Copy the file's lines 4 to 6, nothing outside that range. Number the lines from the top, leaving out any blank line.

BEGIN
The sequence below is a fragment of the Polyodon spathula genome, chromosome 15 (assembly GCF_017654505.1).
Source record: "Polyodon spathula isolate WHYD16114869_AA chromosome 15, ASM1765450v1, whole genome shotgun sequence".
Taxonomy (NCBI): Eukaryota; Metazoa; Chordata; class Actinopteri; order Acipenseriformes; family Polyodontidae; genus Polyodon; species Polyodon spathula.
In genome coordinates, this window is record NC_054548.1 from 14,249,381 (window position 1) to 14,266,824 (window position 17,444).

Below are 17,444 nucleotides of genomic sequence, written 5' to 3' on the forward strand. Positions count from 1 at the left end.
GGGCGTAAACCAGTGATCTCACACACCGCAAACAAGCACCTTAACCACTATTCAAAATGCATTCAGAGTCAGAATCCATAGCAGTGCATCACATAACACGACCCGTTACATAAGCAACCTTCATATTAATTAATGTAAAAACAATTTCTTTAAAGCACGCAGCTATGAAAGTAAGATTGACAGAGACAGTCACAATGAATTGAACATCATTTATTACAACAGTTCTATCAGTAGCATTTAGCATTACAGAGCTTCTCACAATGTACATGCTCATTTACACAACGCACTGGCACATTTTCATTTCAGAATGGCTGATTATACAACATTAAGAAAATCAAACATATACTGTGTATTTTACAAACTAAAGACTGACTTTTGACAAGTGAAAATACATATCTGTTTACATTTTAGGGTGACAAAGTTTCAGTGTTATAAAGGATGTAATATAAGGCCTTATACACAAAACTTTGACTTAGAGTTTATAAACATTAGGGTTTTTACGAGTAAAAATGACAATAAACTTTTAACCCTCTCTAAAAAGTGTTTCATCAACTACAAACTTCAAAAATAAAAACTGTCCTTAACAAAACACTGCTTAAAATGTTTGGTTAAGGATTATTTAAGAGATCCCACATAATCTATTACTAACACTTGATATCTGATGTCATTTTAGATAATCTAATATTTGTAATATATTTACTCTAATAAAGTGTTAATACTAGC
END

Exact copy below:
In genome coordinates, this window is record NC_054548.1 from 14,249,381 (window position 1) to 14,266,824 (window position 17,444).

Below are 17,444 nucleotides of genomic sequence, written 5' to 3' on the forward strand. Positions count from 1 at the left end.
GGGCGTAAACCAGTGATCTCACACACCGCAAACAAGCACCTTAACCACTATTCAAAATGCATTCAGAGTCAGAATCCATAGCAGTGCATCACATAACACGACCCGTTACATAAGCAACCTTCATATTAATTAATGTAAAAACAATTTCTTTAAAGCACGCAGCTATGAAAGTAAGATTGACAGAGACAGTCACAATGAATTGAACATCATTTATTACAACAGTTCTATCAGTAGCATTTAGCATTACAGAGCTTCTCACAATGTACATGCTCATTTACACAACGCACTGGCACATTTTCATTTCAGAATGGCTGATTATACAACATTAAGAAAATCAAACATATACTGTGTATTTTACAAACTAAAGACTGACTTTTGACAAGTGAAAATACATATCTGTTTACATTTTAGGGTGACAAAGTTTCAGTGTTATAAAGGATGTAATATAAGGCCTTATACACAAAACTTTGACTTAGAGTTTATAAACATTAGGGTTTTTACGAGTAAAAATGACAATAAACTTTTAACCCTCTCTAAAAAGTGTTTCATCAACTACAAACTTCAAAAATAAAAACTGTCCTTAACAAAACACTGCTTAAAATGTTTGGTTAAGGATTATTTAAGAGATCCCACATAATCTATTACTAACACTTGATATCTGATGTCATTTTAGATAATCTAATATTTGTAATATATTTACTCTAATAAAGTGTTAATACTAGC